Update (April 25, 2022): Democratic Republic of Congo has declared an Ebola outbreak after detecting a single case in the city of Mbandaka in the country’s northwest, according to a WHO announcement.
Update (December 16, 2021): The Democratic Republic of the Congo has declared the North Kivu Ebola outbreak over, the World Health Organization announced today. More than 1,800 people were vaccinated in a campaign to control the outbreak, which ultimately killed six patients.
Update (October 15, 2021): Genetic sequencing has confirmed that the new outbreak of Ebola in the Democratic Republic of Congo is connected to the 2018-2020 outbreak, reporter Helen Branswell of STAT tweeted yesterday.
Update (October 14, 2021): A woman has tested positive for Ebola in Beni, the second recorded case in the current outbreak in eastern Democratic Republic of Congo, Reuters reports.
The Democratic Republic of Congo has recorded a new case of Ebola, according to an October 8 news release from the World Health Organization. The confirmation came from the DRC’s National Institute of Biomedical Research, which tested samples from a three-year-old child who died after showing symptoms of infection with the virus.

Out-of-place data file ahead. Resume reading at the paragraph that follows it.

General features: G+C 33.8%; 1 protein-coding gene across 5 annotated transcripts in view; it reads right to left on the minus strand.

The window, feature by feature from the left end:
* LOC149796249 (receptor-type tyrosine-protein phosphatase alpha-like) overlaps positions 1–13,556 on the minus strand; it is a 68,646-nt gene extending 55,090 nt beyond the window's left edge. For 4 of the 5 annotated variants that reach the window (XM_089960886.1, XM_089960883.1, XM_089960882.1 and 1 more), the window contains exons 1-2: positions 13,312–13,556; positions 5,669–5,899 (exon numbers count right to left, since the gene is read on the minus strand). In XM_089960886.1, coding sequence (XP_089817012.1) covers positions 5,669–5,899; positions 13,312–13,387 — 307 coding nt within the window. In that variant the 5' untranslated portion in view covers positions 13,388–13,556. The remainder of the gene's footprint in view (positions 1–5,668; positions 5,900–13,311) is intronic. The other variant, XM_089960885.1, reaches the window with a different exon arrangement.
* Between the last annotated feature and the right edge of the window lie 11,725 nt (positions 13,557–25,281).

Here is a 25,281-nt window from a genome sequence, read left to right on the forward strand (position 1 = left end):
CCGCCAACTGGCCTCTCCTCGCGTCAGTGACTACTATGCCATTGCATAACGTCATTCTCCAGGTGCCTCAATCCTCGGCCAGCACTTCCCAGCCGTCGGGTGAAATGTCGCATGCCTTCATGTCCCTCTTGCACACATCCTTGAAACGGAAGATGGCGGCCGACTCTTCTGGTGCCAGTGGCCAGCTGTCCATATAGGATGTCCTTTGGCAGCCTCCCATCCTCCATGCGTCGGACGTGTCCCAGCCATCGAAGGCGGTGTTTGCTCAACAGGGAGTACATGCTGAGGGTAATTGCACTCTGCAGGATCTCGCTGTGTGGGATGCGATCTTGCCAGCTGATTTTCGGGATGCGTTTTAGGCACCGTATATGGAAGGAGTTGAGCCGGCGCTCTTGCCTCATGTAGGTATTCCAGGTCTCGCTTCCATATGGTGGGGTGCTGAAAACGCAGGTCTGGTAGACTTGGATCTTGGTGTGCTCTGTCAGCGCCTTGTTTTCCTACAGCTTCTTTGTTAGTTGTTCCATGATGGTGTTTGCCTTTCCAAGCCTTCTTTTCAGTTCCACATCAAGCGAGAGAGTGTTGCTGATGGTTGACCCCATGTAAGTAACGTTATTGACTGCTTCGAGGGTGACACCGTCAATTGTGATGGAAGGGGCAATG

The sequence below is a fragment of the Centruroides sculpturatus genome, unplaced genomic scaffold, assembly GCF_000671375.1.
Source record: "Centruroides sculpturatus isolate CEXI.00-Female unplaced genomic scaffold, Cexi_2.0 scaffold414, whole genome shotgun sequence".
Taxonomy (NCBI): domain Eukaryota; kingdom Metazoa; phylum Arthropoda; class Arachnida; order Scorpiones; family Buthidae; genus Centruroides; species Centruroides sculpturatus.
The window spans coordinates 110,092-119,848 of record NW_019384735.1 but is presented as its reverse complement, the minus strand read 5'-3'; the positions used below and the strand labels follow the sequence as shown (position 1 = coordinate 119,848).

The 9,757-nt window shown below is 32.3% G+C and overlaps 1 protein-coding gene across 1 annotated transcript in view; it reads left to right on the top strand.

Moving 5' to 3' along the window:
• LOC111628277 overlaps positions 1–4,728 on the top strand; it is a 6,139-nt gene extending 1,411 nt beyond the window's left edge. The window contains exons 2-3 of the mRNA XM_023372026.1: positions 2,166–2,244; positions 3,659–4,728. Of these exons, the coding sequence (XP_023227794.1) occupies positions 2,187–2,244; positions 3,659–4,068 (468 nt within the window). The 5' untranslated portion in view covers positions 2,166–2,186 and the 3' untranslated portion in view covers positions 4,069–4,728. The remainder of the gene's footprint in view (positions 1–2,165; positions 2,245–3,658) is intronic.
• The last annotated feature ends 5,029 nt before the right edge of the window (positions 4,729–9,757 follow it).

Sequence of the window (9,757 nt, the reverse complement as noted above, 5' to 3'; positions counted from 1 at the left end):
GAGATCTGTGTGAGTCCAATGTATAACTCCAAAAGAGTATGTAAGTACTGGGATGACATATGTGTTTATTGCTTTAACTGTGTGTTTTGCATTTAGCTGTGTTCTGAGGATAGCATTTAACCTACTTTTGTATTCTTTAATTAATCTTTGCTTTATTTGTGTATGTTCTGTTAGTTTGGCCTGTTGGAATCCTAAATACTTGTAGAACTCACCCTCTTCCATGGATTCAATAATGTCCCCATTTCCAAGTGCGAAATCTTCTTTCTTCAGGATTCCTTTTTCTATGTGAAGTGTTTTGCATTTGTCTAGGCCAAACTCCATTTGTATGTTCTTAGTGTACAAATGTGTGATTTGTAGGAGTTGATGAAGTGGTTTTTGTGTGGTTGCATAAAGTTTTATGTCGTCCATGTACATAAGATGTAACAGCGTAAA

This case, which occurred in Butsili in the North Kivu province of eastern DRC, follows an outbreak of the virus in the same province earlier this year that killed six people, according to the WHO. There have been 12 recorded Ebola outbreaks in the country.
A previous Ebola outbreak lasted from 2018 to 2020 and took the lives of more than 2,000 people in eastern DRC, according to Reuters. Health authorities are still unclear about whether this new case is connected to the outbreak that ended in 2020 or the one from earlier this year. Butsili is located near the city of Beni, an epicenter of the 2018–2020 outbreak.
“North Kivu has been battered by Ebola outbreaks during the past few years, but this has built up local expertise and community awareness, paving the way for a fast-moving response,” says Matshidiso Moeti, the WHO’s Regional Director for Africa, in the release.
Merck’s Ervebo vaccine against Ebola has been registered for use during outbreaks in eight different African countries since 2019, and this year, Merck agreed to collaborate with UNICEF to create the world’s first stockpile of Ervebo, according to a Merck statement. A second Ebola vaccine, this one made by Johnson & Johnson, is also being tested.
Jean Jacques Mbungani, the DRC’s Health Minister, tells Reuters, “Thanks to the experience acquired in managing the Ebola virus disease during previous epidemics, we are confident that the response teams . . . will manage to control this outbreak as soon as possible.”